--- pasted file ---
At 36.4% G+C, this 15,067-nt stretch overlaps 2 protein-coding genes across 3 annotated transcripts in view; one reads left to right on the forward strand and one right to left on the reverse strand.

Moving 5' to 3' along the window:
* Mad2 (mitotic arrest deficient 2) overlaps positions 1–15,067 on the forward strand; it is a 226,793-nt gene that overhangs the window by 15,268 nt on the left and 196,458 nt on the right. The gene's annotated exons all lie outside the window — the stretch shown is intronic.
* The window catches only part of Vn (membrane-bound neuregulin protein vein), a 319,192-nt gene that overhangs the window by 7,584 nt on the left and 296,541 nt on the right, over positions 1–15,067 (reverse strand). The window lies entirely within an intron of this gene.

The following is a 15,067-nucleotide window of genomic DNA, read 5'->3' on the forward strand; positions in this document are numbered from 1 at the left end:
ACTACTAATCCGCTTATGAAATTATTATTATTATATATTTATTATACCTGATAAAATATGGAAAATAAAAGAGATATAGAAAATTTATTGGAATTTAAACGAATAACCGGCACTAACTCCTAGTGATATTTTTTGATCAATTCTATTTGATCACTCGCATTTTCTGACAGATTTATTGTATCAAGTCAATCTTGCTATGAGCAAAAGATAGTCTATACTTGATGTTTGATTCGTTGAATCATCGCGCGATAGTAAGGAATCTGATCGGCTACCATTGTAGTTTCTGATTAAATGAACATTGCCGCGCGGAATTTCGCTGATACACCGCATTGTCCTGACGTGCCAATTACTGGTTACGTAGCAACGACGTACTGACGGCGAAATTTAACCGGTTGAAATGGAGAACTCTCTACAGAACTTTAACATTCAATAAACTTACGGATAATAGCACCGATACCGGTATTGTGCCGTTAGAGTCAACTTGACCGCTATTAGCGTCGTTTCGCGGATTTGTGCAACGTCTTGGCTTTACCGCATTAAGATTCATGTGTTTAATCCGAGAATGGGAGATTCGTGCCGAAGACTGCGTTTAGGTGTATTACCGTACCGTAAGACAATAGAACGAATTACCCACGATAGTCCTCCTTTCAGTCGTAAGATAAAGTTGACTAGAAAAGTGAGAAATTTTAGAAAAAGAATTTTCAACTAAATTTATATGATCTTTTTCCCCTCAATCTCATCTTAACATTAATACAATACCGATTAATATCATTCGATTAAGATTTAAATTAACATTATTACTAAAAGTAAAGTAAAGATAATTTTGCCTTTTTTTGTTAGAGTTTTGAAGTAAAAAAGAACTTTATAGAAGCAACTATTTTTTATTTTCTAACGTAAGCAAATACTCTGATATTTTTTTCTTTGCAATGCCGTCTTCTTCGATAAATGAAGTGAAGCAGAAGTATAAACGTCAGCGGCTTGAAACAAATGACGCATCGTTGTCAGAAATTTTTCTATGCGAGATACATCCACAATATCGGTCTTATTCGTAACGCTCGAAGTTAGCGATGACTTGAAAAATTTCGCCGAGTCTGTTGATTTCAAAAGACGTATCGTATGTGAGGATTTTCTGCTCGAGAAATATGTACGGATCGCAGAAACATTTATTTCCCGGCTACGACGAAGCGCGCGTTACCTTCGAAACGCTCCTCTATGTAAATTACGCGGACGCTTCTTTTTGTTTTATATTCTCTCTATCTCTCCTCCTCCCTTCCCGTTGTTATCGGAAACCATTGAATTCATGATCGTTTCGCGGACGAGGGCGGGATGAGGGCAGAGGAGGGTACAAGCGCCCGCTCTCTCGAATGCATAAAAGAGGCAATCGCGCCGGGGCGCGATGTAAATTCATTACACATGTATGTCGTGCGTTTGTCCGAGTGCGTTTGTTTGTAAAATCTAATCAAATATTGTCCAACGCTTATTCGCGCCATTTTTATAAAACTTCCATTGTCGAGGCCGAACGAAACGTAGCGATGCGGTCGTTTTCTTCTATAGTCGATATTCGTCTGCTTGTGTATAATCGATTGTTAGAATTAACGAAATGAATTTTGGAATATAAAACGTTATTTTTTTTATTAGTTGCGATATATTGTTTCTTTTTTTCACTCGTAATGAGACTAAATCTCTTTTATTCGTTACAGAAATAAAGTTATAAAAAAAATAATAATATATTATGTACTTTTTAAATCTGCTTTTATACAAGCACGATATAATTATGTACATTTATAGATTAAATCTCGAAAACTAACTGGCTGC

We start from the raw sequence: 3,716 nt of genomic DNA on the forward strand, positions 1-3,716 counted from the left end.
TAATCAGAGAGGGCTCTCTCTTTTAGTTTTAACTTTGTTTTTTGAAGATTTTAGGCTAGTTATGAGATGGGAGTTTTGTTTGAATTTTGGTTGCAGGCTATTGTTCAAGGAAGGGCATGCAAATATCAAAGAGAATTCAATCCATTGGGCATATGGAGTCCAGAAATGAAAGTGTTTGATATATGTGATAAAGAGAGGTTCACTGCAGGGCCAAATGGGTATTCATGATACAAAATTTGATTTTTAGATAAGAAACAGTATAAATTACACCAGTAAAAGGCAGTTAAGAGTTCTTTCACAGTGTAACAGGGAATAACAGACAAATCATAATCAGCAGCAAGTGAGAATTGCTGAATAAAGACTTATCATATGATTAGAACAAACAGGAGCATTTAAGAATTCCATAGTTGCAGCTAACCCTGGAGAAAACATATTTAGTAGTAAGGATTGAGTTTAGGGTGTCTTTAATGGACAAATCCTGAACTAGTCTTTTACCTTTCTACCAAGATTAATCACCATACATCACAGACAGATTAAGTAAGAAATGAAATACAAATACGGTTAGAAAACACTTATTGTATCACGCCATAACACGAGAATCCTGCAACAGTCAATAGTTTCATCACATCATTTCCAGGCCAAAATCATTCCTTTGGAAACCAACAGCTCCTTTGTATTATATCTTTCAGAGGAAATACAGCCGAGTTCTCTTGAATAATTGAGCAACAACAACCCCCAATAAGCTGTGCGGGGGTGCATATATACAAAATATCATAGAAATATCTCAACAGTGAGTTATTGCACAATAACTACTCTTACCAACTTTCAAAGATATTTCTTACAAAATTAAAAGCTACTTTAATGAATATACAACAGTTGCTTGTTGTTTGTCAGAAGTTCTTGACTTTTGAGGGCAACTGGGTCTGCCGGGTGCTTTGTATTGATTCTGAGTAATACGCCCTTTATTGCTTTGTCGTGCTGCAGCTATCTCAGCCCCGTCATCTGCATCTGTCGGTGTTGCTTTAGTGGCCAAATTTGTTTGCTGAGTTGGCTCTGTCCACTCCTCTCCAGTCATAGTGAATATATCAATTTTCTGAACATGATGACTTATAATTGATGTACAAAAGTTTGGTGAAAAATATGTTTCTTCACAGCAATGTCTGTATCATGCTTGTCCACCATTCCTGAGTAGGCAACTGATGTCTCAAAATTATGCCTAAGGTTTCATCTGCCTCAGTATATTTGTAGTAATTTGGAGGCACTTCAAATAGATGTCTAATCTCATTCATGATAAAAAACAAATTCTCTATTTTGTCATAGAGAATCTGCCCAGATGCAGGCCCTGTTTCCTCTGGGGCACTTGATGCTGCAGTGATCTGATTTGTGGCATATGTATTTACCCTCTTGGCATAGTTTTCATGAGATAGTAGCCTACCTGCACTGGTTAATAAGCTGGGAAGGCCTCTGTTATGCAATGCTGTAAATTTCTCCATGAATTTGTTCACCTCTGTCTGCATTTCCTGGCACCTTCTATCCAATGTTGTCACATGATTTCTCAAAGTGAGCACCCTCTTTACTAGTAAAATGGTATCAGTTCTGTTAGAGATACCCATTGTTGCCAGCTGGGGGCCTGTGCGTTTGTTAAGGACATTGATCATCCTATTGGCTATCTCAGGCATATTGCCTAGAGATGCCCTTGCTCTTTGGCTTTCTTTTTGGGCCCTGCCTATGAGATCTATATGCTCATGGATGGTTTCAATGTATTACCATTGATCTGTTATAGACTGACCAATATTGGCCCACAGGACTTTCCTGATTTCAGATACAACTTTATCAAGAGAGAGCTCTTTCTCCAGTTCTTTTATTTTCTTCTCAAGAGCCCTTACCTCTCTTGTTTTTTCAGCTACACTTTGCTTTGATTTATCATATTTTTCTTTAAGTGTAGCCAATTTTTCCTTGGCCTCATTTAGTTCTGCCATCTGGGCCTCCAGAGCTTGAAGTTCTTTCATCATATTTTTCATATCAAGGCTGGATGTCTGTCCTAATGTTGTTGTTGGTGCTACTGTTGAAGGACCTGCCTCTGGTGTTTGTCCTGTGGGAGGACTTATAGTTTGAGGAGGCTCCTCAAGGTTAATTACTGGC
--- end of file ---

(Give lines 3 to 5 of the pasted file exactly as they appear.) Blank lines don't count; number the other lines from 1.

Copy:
* Mad2 (mitotic arrest deficient 2) overlaps positions 1–15,067 on the forward strand; it is a 226,793-nt gene that overhangs the window by 15,268 nt on the left and 196,458 nt on the right. The gene's annotated exons all lie outside the window — the stretch shown is intronic.
* The window catches only part of Vn (membrane-bound neuregulin protein vein), a 319,192-nt gene that overhangs the window by 7,584 nt on the left and 296,541 nt on the right, over positions 1–15,067 (reverse strand). The window lies entirely within an intron of this gene.

The following is a 15,067-nucleotide window of genomic DNA, read 5'->3' on the forward strand; positions in this document are numbered from 1 at the left end: